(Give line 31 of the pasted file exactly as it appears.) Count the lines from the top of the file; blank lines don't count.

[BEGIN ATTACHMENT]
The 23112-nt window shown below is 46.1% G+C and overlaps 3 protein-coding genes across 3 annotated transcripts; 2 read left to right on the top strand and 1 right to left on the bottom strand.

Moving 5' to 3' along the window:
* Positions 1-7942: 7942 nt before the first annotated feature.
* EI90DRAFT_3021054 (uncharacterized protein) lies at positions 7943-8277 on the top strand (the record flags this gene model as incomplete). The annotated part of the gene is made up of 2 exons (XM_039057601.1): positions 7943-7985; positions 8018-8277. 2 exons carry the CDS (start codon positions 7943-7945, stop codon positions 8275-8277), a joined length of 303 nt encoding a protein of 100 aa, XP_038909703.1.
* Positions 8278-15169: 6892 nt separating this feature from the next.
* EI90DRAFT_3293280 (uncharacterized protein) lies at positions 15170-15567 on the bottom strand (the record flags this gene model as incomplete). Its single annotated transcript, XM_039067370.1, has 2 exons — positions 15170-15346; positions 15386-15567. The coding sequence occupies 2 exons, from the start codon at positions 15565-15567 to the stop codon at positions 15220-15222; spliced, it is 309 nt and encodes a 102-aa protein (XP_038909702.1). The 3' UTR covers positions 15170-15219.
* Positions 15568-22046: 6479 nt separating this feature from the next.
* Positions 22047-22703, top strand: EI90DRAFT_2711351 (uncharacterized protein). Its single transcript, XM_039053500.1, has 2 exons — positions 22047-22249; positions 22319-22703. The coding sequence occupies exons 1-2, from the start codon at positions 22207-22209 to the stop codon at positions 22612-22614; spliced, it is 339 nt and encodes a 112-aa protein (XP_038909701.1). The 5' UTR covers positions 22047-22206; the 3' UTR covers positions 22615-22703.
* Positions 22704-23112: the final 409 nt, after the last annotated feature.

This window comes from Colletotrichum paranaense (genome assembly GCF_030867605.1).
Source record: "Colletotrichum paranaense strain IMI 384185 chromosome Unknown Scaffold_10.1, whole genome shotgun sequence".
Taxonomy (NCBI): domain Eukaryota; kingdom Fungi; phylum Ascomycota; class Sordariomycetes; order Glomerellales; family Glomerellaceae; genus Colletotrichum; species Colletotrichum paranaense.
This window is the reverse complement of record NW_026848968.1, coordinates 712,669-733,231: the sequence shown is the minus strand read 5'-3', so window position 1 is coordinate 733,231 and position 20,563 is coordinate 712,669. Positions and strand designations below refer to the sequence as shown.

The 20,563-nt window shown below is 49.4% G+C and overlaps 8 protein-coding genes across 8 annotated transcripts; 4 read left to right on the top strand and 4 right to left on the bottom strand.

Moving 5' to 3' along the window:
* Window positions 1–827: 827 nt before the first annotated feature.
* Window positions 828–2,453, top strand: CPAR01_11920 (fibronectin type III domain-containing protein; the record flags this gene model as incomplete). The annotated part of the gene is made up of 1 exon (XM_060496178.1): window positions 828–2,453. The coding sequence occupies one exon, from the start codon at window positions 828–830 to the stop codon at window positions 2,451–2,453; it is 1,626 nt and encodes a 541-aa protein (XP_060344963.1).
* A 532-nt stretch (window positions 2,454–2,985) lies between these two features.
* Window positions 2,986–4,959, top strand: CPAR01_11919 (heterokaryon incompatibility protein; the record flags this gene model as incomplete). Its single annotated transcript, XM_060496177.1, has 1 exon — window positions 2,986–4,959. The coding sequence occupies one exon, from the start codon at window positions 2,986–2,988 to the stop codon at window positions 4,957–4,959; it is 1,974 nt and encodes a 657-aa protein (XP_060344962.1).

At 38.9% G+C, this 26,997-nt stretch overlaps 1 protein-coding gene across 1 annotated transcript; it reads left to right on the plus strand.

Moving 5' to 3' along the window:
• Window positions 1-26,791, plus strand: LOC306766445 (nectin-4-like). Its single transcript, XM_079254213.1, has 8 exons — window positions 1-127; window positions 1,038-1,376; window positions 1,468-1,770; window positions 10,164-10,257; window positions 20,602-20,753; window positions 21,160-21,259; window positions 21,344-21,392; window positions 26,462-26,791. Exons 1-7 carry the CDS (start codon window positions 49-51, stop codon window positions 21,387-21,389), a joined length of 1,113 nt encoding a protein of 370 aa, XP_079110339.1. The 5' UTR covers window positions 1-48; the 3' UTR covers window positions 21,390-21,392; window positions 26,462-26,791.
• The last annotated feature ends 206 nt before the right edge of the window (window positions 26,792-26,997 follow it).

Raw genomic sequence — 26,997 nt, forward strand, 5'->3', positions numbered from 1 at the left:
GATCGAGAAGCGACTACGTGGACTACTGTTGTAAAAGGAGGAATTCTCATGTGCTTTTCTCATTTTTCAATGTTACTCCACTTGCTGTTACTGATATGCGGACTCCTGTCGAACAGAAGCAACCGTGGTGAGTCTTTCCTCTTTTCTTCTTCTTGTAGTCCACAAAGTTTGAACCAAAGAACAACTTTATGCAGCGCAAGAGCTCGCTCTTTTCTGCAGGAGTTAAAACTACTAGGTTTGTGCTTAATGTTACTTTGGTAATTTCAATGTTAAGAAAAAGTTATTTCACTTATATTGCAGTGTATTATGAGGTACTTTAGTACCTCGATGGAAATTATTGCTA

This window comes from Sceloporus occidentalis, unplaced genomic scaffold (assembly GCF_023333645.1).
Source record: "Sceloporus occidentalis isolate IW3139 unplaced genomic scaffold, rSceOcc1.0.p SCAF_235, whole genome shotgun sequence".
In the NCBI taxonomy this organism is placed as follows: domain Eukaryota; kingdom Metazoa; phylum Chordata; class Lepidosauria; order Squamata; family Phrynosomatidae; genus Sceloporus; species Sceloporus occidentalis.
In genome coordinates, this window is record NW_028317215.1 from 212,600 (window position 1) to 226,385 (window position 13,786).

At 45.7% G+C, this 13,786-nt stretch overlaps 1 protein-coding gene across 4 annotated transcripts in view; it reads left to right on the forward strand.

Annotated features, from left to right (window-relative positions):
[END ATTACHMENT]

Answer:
Annotated features, from left to right (window-relative positions):